The Power of Nitrates – Gym Performance & Muscle Enhancement
A few years ago, several new ingredients hit the market that would become the latest fad for bodybuilders chasing the pump. Arginine (ARG) was the first true “pump” ingredient that claimed to increase plasma nitric oxide (NO) levels which would lead to increased vasodilation and massive pumps in the gym.
While it’s true that arginine is the body’s natural endogenous pathway to increase nitric oxide, supplementation with arginine fell short on the claims. In your body, the amino acid arginine is converted into nitric oxide via the enzyme NO Synthase.
This reaction is a two step process by which arginine reacts with oxygen to form nitric oxide plus citrulline.  This process works well in the body when normal amounts of arginine are present. However, arginine also has another metabolic fate in which it binds to the enzyme arginase where it reacts with water and is converted into ornithine and urea. 
While arginine has a higher affinity for NOS than arginase, the maximum activity for arginase is 1000x greater than that of NOS. This suggests that both reactions have similar rates of substrate utilization.
So if you take a lot of exogenous arginine, only half of it will go to NOS and produce nitric oxide, while the rest will go to arginase.  Also noted was that large amounts of arginine that were needed to elevate nitric oxide levels caused extreme gastric distress and were even shown to lower GH levels post workout (a time where you want high levels of GH).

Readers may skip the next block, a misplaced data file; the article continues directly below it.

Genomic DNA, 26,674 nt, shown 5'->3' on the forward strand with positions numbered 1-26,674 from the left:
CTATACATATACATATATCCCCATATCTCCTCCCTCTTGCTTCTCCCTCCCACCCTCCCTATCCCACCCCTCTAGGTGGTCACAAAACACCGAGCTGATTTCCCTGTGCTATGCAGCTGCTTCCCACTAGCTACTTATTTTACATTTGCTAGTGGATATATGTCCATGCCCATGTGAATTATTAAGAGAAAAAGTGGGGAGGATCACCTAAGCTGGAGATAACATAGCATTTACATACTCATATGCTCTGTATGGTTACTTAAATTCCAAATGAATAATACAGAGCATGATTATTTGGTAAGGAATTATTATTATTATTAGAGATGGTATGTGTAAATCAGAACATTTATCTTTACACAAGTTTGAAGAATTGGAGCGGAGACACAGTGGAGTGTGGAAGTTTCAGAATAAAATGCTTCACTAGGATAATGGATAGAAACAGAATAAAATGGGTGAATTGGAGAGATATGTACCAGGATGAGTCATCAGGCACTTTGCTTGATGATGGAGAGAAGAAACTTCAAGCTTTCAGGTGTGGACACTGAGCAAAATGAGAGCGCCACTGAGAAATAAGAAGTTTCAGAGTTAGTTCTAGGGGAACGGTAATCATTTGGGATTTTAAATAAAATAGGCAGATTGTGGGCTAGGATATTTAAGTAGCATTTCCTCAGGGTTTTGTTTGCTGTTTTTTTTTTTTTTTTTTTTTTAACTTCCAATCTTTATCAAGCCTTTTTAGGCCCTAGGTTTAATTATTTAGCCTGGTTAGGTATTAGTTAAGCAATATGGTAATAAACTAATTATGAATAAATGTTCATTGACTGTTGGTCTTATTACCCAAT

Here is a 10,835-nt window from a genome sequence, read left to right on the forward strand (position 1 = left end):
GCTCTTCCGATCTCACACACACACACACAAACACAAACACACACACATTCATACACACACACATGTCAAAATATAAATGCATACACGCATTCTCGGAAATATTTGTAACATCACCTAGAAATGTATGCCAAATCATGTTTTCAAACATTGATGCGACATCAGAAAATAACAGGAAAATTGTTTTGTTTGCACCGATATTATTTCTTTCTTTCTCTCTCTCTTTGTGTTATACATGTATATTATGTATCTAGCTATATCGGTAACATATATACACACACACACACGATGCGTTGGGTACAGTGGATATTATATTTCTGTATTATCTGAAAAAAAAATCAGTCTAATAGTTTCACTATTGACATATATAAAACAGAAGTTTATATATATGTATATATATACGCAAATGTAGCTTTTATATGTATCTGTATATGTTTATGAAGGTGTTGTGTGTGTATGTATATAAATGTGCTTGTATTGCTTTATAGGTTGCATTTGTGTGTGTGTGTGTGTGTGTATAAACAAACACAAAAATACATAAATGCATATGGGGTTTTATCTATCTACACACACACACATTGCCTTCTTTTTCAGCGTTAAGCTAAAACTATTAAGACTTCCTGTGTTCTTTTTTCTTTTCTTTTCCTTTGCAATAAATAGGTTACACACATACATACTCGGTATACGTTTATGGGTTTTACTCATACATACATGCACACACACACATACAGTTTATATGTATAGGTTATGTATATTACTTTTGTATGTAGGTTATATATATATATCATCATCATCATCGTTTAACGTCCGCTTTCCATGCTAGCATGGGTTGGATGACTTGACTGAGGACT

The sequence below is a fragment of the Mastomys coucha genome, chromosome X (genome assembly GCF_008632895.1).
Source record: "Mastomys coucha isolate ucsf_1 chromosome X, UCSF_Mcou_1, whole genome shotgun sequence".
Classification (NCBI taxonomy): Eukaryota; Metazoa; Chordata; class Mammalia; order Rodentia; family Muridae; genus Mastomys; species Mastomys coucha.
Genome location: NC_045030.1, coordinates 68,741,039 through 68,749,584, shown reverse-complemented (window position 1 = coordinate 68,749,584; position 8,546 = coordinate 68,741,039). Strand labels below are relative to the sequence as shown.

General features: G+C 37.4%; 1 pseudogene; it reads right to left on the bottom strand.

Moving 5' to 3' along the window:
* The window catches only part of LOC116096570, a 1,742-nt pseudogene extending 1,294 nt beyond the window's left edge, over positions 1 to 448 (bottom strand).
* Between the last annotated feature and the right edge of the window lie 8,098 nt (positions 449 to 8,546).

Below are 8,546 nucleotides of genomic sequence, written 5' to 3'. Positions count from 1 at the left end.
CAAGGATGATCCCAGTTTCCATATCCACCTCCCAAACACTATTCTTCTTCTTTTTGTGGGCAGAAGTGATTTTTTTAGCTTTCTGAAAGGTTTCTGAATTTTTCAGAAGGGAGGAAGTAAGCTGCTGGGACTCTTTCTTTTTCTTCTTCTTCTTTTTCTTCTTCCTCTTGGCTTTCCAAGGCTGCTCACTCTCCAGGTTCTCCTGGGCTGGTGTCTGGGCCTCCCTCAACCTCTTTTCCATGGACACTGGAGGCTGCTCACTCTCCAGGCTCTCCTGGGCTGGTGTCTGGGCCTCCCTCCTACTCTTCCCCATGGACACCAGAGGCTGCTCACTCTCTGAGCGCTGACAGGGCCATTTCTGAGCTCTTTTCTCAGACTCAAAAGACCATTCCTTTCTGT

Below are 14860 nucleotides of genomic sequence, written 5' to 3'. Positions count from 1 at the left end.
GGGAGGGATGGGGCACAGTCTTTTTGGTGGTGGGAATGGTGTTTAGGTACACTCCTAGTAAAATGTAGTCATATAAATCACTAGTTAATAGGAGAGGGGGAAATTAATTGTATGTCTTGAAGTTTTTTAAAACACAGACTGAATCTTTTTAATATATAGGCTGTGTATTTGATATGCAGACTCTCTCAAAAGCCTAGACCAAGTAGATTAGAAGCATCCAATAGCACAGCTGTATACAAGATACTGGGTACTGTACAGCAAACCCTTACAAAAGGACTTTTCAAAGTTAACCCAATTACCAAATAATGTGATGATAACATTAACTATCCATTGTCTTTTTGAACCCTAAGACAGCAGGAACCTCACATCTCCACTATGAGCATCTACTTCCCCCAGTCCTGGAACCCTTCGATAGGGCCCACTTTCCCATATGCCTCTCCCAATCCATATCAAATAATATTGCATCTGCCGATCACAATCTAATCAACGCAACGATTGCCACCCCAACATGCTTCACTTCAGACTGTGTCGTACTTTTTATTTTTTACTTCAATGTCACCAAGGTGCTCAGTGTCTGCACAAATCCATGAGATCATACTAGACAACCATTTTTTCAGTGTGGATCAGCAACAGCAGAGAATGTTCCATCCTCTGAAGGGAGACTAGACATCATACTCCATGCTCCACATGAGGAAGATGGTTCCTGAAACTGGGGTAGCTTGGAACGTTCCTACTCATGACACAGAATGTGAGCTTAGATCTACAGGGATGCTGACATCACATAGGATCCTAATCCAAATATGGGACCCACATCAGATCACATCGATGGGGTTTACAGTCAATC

The “next big thing” brought to market for increasing nitric oxide levels was the amino acid citrulline. Perhaps the biggest study to back this claim was a 2008 study conducted in Germany that showed oral supplementation with citrulline increased plasma arginine levels more than oral ingestion of arginine.  The study showed that subjects who ingested 3g of citrulline had higher plasma levels of arginine and increased nitric oxide and cGMP urinary metabolites vs taking arginine.
As I mentioned earlier, citrulline, along with nitric oxide, is the byproduct of the reaction of arginine and NO Synthase. By ingesting large amounts of citrulline, your body will convert that citrulline back into arginine and then into nitric oxide.
Citrulline supplementation seems to circumvent the issue with arginine competitively binding with arginase. However, citrulline is expensive and studies show the clinical dose needed to improve exercise performance was 8g (of citrulline malate which equates to around 6g of L-citrulline).  Is there another option to increase plasma nitric oxide levels that is more effective?
The answer is yes!
Your body has another pathway by which it can create NO called the nitrate-nitrite-nitric oxide pathway. Nitrates (NO3-) taken in through diet can be converted into nitrites (NO2-) via bacteria in your mouth and saliva. Once converted in nitrites, these molecules can be reduced to nitric oxide via nitrite reductase without worrying about side reactions that may decrease nitric oxide production (like Arginase). 
There are natural forms of nitrates found in various green leafy vegetables like beet root, lettuce, carrots and collared greens, but not in high enough quantiles to really be viable. For example, you would have to eat almost 500g of beetroot in order to receive around 480mg of nitrates.